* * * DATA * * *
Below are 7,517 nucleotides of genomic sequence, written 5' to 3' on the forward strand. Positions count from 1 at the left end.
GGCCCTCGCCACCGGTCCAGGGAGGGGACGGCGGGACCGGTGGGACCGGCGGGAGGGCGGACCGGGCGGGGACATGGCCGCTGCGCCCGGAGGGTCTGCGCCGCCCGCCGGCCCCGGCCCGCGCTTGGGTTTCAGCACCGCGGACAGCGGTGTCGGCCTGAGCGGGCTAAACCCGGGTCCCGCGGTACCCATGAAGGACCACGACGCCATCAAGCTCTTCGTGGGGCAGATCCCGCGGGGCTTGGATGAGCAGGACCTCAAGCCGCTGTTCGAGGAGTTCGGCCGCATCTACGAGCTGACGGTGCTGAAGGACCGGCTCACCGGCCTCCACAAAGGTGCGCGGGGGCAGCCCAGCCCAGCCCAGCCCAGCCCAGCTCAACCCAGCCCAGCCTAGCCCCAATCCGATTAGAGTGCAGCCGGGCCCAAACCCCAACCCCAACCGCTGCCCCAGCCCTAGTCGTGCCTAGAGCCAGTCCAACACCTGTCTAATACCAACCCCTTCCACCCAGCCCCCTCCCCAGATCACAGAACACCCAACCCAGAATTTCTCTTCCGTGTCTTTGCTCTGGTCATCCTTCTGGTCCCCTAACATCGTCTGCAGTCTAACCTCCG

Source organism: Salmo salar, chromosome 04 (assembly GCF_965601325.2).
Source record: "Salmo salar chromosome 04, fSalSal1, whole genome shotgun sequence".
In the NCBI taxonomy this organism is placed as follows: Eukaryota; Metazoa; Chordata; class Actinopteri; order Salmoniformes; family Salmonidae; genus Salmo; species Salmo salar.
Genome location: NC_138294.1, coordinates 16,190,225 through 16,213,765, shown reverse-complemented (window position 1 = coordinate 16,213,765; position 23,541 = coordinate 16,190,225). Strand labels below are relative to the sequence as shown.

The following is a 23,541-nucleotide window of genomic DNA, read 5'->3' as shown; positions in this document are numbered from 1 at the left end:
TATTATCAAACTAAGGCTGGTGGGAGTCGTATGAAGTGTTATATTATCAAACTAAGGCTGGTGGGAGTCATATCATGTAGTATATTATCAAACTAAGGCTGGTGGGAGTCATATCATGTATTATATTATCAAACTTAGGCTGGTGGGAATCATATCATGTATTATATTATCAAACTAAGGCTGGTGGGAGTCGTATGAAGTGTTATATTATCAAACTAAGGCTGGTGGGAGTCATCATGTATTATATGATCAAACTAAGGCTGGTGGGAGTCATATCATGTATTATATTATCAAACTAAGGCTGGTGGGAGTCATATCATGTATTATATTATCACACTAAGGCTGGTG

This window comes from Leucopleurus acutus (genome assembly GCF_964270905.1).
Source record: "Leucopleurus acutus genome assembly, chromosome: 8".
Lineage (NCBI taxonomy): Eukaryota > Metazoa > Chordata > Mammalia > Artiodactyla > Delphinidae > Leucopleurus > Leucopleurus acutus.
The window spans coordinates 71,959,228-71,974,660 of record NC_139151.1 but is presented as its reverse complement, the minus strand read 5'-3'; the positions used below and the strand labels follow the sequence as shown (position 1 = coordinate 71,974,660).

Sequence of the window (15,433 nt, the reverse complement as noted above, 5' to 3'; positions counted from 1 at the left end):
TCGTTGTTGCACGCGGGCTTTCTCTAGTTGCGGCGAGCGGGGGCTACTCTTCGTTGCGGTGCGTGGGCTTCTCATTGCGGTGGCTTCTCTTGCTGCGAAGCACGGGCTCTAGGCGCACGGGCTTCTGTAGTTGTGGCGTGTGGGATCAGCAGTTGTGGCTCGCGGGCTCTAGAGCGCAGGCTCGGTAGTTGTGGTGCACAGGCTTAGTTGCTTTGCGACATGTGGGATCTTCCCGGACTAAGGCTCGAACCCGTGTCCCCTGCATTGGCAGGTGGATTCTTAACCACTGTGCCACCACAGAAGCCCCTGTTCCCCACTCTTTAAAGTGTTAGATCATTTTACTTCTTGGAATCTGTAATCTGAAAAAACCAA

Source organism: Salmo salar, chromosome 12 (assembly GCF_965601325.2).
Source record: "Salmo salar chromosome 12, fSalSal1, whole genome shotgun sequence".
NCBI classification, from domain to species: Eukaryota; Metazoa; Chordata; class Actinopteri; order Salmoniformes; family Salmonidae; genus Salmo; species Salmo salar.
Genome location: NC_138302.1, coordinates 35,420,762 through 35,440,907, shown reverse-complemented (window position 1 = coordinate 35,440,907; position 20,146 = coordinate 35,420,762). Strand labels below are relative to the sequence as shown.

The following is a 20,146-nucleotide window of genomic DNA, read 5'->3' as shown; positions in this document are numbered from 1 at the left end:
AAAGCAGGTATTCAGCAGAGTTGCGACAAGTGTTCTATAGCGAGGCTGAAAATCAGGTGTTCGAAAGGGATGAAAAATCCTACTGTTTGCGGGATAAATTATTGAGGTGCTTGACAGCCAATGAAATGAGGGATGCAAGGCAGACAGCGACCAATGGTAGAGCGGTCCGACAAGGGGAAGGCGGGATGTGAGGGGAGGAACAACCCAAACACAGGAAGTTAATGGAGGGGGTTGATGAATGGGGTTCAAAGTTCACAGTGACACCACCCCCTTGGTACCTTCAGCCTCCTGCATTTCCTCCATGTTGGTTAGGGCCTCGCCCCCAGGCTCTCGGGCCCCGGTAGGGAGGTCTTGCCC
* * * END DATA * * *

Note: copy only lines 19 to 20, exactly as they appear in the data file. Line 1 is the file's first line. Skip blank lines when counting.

The following is a 20,146-nucleotide window of genomic DNA, read 5'->3' as shown; positions in this document are numbered from 1 at the left end:
AAAGCAGGTATTCAGCAGAGTTGCGACAAGTGTTCTATAGCGAGGCTGAAAATCAGGTGTTCGAAAGGGATGAAAAATCCTACTGTTTGCGGGATAAATTATTGAGGTGCTTGACAGCCAATGAAATGAGGGATGCAAGGCAGACAGCGACCAATGGTAGAGCGGTCCGACAAGGGGAAGGCGGGATGTGAGGGGAGGAACAACCCAAACACAGGAAGTTAATGGAGGGGGTTGATGAATGGGGTTCAAAGTTCACAGTGACACCACCCCCTTGGTACCTTCAGCCTCCTGCATTTCCTCCATGTTGGTTAGGGCCTCGCCCCCAGGCTCTCGGGCCCCGGTAGGGAGGTCTTGCCC